New England Economic Indicators is a quarterly publication of the Federal Reserve Bank of Boston's New England Public Policy Center (NEPPC). It provides current and historical economic data for the six states in the first Federal Reserve District (Connecticut, Maine, Massachusetts, New Hampshire, Rhode Island, and Vermont), large metropolitan areas in the region, New England as a whole, and the United States.
While New England's economy continued to make moderate advances in 2013, the region experienced smaller gains in economic activity than the nation. Labor market indicators reveal slower growth in employment regionally than nationally and smaller improvements in unemployment. Home prices in the region started rising again on a year-over-year basis in early 2013, following roughly 6 years of declines. The housing recovery began earlier, in mid-2012, for the U.S. as a whole. The Massachusetts and Vermont economies led the region along most indicators in 2013.
The United States continued to add jobs at a faster pace than New England in November 2013, with year-over-year employment gains of 1.7 percent and 1.3 percent, respectively (Exhibit 1). This marks 33 consecutive months in which national year-over-year employment gains outpaced gains in the region. Coming out of the recession, employment in New England initially rebounded more rapidly than U.S. employment, so despite the region's slower job growth during most of the post-recession period, employment levels in both New England and the United States now stand 0.9 percent below their respective peak levels preceding the Great Recession.
Massachusetts, the only New England state to have recovered its pre-recession employment level to-date, experienced the strongest year-over-year employment growth in the region in November 2013, matching the national employment growth rate of 1.7 percent.
Year-over-year job growth in the remaining New England states trailed the national rate, ranging from 0.6 percent in New Hampshire to 1.2 percent in Rhode Island. While Rhode Island's employment gains have strengthened lately, employment levels are the furthest from pre-recession levels in the region, at 5.5 percent below their peak, reached in June 2007. In comparison, Vermont's level is just 0.1 percent—or 400 jobs—below its September 2009 peak.
New England's unemployment rate fell to 6.9 percent in November 2013, down from 7.2 percent in November 2012 (Exhibit 2). However, it has ebbed and flowed over this period, falling to 6.8 percent in April 2013 before climbing to 7.3 percent in August, then declining to its current rate. The national unemployment rate was less volatile over this period, falling from 7.8 percent in November 2012 to 7.0 percent in November 2013. Massachusetts was the only New England state to see its unemployment rate rise over this period, reaching 7.1 percent in November 2013 and exceeding the national unemployment rate for the first time since May 2007. Despite declining by a full percentage point between November 2012 and 2013, Rhode Island's latest unemployment rate of 9.0 percent tied with Nevada's for the highest nationwide.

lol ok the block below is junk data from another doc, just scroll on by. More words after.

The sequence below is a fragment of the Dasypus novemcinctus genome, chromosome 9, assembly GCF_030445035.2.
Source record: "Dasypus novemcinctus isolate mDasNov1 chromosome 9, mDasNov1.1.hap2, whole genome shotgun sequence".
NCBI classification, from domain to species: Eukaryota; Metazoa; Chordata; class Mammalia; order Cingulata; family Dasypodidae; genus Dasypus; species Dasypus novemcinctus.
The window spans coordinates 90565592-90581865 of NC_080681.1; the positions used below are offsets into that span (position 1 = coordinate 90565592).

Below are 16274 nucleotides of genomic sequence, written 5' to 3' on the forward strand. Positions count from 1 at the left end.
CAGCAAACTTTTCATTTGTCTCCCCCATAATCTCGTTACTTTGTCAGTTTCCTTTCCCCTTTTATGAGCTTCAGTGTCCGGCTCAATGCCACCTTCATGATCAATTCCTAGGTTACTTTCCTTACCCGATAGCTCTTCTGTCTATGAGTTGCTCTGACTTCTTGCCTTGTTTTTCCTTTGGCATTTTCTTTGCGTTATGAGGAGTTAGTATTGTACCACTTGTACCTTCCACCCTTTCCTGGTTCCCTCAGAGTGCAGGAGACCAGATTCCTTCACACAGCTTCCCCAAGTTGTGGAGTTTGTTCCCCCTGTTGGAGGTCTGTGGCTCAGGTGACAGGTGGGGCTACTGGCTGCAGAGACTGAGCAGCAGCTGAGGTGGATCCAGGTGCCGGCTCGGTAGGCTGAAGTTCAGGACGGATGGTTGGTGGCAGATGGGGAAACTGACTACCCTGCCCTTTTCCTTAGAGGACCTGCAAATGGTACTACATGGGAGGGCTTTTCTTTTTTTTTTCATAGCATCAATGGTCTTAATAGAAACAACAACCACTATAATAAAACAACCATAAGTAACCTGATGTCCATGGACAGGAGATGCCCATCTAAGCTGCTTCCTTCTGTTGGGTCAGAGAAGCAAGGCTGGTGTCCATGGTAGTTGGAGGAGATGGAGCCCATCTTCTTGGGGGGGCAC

For the fourteenth consecutive quarter, wage and salary disbursements grew in both New England and the United States on a year-over-year basis (Exhibit 3). Wage and salary income in the third quarter of 2013 was 3.8 percent above the year-earlier level in both New England and the United States as a whole. While regional and national wage and salary growth have moved along a similar trajectory the past few years, this is the first time in over two years that New England has not trailed the United States. Among the New England states, Vermont posted the strongest year-over-year increase in wage and salary income for the third quarter of 2013, at 4.6 percent. Connecticut and Maine trailed the region with wage and salary disbursements growing just 3.6 percent over this period.
After starting 2013 with New England's first year-over-year growth in house prices in nearly six years, regional house price growth increased through the third quarter of 2013 (Exhibit 4). Home prices grew in the region by 1.6 percent between the third quarters of 2012 and 2013, in the largest increase since the second quarter of 2006. However, this was well behind the 4.5 percent growth rate in home prices nationally over this period (Exhibit 5). While every New England state experienced growth in house prices over this period, Massachusetts experienced significantly faster growth, at 3.2 percent, than any of the other states in the region. House price growth in other states ranged from 0.1 percent in Connecticut to 1.6 percent in New Hampshire. Although Connecticut experienced the slowest house-price growth in the region, the third quarter gain was the state's first year-over-year increase in house prices since the second quarter of 2007.
The use of these data does not necessarily imply the Bank's endorsement.
last updated: March 07, 2014
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